Monday, June 04, 2007

How popular Is this blog? Love poem by a ex-poet.

Short answer: not very.

But I should add the biblical story about when David decided to number the troops of Israel; on God's part it was considered an act of pride, of trusting in someone beside the Lord by measuring one's own strength; afterwards God gave David three choices for punishment, of which he wisely chose plague, the most easily blamed on God for political reasons.

So if this post results in reduced visits, so be it. I can accept God's judgment in modern cyberspace just at easily, though I don't think it would apply, since this is no righteous enterprise endorsed by God, unlike the surety of suicide bombers.

I started a stats tracker eight months ago. We just reached 10,000 "hits." I say we for obvious reasons. In terms of universal knowledge exchange, it's very much mom-and-pop, you-and-me-baby here. This projects to 15,000 visitors a year, and I don't know how to decipher unique visits. (Maybe someone can explain to me how 23 different domains and 46% IP addresses sorts out in this regard.)

If I should ever rise to the level of a celebrity, I promise to remember everyone I stepped on to get there, and the imprint of my size 13 shoe on their dented spines. My real feeling about "unique" visitors is that most of you are retreads, because once the reader has tasted of my unique vision, he is forced to return either to confirm my insanity or marvel at it. I can be addictive.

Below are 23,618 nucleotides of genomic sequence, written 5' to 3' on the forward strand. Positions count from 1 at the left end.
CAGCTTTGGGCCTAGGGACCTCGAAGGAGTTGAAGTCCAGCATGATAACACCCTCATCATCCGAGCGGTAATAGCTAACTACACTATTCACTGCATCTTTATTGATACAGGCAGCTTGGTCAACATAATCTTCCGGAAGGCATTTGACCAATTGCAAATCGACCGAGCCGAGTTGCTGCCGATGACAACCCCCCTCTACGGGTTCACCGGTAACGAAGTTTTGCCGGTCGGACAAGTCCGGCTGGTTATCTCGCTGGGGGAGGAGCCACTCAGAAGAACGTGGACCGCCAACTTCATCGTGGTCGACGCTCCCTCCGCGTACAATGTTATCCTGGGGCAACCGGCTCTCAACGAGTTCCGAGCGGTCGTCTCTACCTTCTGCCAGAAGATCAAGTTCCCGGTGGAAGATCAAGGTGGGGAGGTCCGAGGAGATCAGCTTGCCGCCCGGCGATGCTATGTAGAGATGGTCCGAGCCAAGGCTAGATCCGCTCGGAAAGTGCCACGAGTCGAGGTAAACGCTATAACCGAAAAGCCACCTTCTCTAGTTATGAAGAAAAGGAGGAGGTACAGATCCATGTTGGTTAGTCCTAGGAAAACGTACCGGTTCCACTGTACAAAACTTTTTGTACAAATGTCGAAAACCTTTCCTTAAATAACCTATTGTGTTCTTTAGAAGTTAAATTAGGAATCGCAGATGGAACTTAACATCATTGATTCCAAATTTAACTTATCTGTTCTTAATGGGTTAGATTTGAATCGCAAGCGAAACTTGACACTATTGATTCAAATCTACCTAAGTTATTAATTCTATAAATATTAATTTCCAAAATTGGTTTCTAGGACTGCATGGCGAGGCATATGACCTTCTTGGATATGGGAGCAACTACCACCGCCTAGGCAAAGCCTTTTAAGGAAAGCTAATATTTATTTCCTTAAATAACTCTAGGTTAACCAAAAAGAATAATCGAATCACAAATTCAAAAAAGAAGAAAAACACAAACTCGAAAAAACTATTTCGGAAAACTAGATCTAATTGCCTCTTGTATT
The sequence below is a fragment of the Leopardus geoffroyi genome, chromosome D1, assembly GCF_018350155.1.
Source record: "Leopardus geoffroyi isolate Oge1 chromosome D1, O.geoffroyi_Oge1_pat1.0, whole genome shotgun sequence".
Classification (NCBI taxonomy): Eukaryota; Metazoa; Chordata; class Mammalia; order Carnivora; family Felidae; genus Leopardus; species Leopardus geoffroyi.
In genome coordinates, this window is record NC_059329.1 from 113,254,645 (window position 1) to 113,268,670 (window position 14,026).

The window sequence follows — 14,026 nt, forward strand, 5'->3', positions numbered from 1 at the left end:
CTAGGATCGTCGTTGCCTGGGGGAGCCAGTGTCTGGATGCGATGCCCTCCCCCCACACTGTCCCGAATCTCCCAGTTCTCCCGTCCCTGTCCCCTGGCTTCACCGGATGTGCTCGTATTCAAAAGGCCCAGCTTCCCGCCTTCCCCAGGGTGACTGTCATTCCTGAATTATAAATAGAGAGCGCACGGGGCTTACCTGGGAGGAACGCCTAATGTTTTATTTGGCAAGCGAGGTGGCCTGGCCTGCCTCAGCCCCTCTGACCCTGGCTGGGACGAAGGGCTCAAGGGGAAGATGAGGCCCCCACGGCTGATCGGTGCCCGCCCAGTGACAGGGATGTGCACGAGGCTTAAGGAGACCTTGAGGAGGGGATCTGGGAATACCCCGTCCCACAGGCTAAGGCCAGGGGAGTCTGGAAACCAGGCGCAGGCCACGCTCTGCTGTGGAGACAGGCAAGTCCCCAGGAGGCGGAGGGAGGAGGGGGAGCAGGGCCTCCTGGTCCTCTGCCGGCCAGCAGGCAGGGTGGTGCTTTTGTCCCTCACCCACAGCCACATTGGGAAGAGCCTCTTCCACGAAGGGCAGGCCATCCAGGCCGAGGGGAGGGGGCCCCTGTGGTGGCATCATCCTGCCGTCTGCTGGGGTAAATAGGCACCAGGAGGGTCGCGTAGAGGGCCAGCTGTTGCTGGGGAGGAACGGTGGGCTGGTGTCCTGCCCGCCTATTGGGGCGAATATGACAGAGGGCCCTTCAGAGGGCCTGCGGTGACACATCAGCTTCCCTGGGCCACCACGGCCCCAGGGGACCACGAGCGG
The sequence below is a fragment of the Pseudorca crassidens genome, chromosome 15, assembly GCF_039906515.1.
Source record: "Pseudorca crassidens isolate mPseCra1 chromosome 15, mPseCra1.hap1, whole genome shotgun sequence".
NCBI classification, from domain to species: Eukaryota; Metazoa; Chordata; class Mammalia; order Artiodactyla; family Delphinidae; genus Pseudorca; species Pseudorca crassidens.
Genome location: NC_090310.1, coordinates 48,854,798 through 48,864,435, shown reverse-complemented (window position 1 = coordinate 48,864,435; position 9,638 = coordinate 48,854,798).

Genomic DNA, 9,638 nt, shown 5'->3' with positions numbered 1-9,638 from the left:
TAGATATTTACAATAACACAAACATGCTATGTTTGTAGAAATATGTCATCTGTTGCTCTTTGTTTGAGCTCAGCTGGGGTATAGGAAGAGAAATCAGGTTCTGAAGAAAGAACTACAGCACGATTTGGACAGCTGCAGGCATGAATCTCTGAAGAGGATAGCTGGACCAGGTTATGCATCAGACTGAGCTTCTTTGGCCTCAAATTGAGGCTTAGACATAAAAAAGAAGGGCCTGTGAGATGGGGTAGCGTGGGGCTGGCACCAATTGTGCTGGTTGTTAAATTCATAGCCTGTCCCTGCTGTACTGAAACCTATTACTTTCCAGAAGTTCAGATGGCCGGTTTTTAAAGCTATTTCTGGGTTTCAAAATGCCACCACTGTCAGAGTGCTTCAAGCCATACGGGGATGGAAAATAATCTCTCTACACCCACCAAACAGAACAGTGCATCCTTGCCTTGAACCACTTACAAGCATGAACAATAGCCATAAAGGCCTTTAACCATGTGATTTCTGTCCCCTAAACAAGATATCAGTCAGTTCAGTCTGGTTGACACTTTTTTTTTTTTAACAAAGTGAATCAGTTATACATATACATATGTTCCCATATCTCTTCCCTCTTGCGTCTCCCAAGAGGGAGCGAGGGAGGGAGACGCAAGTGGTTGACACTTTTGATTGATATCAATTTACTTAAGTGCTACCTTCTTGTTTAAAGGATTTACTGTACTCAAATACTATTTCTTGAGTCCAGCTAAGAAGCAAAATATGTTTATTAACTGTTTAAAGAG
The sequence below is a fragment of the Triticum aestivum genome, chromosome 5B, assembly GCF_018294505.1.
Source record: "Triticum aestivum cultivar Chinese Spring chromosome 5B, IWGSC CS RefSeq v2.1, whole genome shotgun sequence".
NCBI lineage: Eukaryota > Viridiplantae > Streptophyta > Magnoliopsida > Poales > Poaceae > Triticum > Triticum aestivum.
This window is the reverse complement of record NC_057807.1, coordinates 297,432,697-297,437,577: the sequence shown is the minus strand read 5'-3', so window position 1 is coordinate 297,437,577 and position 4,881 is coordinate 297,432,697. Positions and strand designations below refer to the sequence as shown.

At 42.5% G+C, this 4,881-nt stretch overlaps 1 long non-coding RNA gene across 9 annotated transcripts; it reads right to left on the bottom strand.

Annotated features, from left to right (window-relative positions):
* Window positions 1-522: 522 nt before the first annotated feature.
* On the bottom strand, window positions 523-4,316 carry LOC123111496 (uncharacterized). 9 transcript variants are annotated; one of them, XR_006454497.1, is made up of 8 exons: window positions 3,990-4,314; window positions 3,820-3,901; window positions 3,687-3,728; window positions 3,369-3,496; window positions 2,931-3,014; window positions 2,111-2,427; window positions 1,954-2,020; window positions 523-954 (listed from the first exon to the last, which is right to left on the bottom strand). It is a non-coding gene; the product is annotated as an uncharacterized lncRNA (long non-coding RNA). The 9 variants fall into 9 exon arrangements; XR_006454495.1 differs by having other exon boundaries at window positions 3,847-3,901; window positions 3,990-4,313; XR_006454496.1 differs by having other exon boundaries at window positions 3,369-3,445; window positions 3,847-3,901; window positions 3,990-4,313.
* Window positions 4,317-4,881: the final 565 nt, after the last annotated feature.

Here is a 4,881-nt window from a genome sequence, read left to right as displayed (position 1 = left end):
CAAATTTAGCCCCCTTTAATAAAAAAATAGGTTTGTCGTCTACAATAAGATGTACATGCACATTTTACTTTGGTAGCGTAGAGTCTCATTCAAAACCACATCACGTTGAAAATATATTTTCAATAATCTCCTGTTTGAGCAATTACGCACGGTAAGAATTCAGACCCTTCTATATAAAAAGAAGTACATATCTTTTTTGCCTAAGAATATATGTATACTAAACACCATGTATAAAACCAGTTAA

Then there is a whole group of those misdirected by Google, as in my mention of therapy above. When therapy is combined with David's dilemma in the Bible, it guarantees I will now be visited by puzzled fundamentalists asking God's permission to see a psychologist. How the web works! (Strange how much that sounds like "wet works," a term all you Sopranos fans have long since mastered).

I won't bore you with page views. The current average is 50 visitors/day, inflated, I think, by the current debate and my recent resignation from contemporary poetry. 40/day is more realistic. I am truly grateful to you, the readers, for making my solitary existence less pointless, though naturally protected behind the gates of cyberspace, as few of you know me as a meat person. But I am open to meet anyone who reads me in meat space. That is preferable in my mind.